A lean, pale, bird shaking the cinders from its wings rose from the ashes
Ever since a bird rose from desolation, shaking the cinders from its wings, humans have given the bird they identify as semi-human a myriad of names.
The Grey Heron's scientific name is Ardea cinerea.
The genus, Ardea, comes from the Latin for "heron".
In Roman mythology the town of Ardea, capital of the Rutuli, was razed to the ground, and...
From the ashes rose a lean, pale bird, shaking the cinders from its wings and uttering mournful cries
"Cinerea" is the female form of the Latin word "cinereus", meaning ash-grey, ash-coloured, derived from cinis, cineris meaning ashes (and from which the word cinders also derives).
The names you call us when we meet
People have seen the human in the grey heron since early days, and across Britain and Ireland named us with human names ranging from James, Molly, Shelia.
In the South
In Kent, we were the Hern, the Hearnshaw, the Kitty Hearn, or Kitty Hearnshrow.
In Suffolk they call us Frank, as they hear that name in our haunting cry. Frank, frank, where are you Frank?
In the Broads of Norfolk they see us as older and wiser beings. There are known as Ole Frank. Again taken from its cry.
Then the forms of handsaw including examples like Anser and hancer in Norfolk, and in Suffolk, Hahnser and hahnsey, Harnsa, Harnser.
I am but mad north-north-west. When the wind is southerly, I know a hawk from a handsaw. - Hamlet
Hornsey, is an area of London but also a named previously used for a young heron.
And now to the West
We hurtle West, where in Devon we they call us Winnard.
The Cornish make little effort, referring to us with a grunt of ‘Urn.
In Welsh the grey heron is crëyr glas.
In Pembroke we’re longie crane.
Up and across the middle
By the time you reach the Midlands, we are Moll Hern whichhas some similarities to Molly in Ireland
In the Lake District the name jammy crane may have been used. Kathleen Morris speculates that this comes from people referring to the heron as semi-person, and given the name of James Heron
Heronsew was a popular form in the middle of Britain, including places like Durham, Yorkshire, Cumbria, Nottinghamshire, Lincolnshire and Warwickshire. Variations included heerinseugh, heerinsew, heronsue. The English Dialect Dictionary is full of variations.
Over the border into Scotland
Over the border into Scotland where we are Heron, Heroun, Herroun, Herown, and Herone. Imagine if you had so many different names. You'd stay hidden away.
In Shetland, we’re Hegrie
Over the sea to the island of Ireland
Over the sea to Northern Ireland and we’ve become Cran, Hern, or in reference to our stature, Long-necked Hern. Some reports mention herons being called seals in Northern Ireland.
Ireland – In Irish the name is known as Máire Fhada or Long Mary, and Síle na bportach or Sheila of the Bog or Molly of the Bog. Shelia and Molly, herons again treated as if part human.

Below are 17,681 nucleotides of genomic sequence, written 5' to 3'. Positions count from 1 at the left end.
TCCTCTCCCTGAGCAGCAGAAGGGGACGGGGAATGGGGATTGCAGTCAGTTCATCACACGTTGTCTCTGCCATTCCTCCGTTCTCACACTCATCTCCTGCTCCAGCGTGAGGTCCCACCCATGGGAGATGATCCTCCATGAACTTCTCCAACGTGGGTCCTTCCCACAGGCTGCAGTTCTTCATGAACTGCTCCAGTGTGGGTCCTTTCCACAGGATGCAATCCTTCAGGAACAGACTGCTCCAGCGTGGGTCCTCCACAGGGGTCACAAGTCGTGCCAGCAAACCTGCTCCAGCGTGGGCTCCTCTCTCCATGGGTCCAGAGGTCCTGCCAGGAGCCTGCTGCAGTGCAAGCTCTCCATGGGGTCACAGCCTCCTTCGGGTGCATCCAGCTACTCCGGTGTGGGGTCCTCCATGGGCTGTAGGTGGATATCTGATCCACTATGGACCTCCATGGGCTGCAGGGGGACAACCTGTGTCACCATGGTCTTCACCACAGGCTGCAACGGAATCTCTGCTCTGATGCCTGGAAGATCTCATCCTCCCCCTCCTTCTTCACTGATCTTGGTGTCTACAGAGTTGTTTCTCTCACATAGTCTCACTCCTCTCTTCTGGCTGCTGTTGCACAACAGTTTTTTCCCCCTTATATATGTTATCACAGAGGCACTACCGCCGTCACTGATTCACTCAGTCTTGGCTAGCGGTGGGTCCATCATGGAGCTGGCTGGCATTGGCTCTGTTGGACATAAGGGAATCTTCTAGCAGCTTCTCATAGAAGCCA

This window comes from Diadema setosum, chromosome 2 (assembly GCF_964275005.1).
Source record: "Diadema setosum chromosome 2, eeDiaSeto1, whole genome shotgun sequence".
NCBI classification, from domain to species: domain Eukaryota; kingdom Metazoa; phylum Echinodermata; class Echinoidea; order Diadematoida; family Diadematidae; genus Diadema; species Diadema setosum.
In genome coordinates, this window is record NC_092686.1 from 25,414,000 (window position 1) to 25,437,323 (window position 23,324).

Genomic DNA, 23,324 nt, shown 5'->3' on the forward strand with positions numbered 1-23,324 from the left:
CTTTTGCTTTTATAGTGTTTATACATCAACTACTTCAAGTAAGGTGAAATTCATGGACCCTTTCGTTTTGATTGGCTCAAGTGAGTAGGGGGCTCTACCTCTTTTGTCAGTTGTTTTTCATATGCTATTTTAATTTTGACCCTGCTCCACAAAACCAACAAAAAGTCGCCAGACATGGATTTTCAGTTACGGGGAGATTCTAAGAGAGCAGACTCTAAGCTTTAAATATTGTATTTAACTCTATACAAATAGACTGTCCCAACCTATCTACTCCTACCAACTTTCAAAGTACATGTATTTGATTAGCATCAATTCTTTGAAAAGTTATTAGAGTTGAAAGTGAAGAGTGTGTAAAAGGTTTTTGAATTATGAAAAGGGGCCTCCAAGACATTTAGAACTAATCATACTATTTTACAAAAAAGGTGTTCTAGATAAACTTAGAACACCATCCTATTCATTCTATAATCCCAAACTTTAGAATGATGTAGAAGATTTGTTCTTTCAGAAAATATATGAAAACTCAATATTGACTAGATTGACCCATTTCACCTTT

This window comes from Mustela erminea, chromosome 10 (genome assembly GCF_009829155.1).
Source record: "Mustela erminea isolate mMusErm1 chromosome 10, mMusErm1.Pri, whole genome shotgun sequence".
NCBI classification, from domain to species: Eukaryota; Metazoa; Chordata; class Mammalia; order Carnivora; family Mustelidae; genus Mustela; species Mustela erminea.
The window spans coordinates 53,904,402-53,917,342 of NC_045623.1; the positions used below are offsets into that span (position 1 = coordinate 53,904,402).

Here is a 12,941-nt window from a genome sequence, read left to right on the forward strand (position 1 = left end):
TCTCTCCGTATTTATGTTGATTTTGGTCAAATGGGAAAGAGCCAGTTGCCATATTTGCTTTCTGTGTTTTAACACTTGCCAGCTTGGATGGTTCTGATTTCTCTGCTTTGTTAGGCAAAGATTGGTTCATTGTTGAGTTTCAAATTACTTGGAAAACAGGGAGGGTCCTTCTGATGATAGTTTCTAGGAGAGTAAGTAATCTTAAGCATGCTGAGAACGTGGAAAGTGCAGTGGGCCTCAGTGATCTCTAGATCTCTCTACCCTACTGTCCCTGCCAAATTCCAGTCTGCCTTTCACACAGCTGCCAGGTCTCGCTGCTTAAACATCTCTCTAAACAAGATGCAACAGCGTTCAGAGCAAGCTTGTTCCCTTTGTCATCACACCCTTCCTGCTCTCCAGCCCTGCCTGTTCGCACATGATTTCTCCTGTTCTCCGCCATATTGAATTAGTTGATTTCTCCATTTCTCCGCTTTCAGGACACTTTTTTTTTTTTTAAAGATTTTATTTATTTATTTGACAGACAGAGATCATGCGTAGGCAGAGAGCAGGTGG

Places named for Cranes and Herons
There are some who say that place names that begin Cran- (e.g. Cranwell, Cranbrook, Cranfield, Cranmere) may be references to herons, based on the assumptiong that in the past people took little care over the differences of cranes and herons.
However Stephen Moss in his book Mrs Moreau's Warbler references Eilert Ekwall, author of Concise Oxford Dictionary of English Place-names who explains there is no reason to assume that Cran means heron, as the two names were always kept separate in the records.Cranes roamed Britain until Tudor times when they disappeared through persecution, leaving the heron to take over.
Humans Called Heron
Obviously tall, thin people would be given the nickname Heron. Harnsey-gutted – lank and lean like a heron.
As lang and lanky as a herrungsue; tall and spare in body and limb.
Humans with the English surnames Earnshaw, Hernshaw, Herne, and Heron all derive from the heron, where the suffix -shaw means a wood, referring to a place where herons nested, shrieking and screaming.
It could also be a name of those who came from Harome in North Yorkshire, named from harum, plural of hær ‘rock’, ‘stone’.
The Entymology of Heron
A long-necked, long-legged wading bird," c. 1300, from Old French hairon, eron (12c.), earlier hairo (11c., Modern French héron), from Frankish *haigiro or some other Germanic source, from Proto-Germanic *hraigran. Related to Old High German heigaro, Danish hejre "heron," German Reiher, Dutch reiger, Old Norse hegri), perhaps from a common Indo European root imitative of its cry (compare Old Church Slavonic kriku "cry, scream," Lithuanian krykšti "to shriek," Welsh cregyra "heron," Latin graculus "jackdaw, crow"). Old English cognate hraga did not survive into Middle English. Egret is from the same source. – Etymology online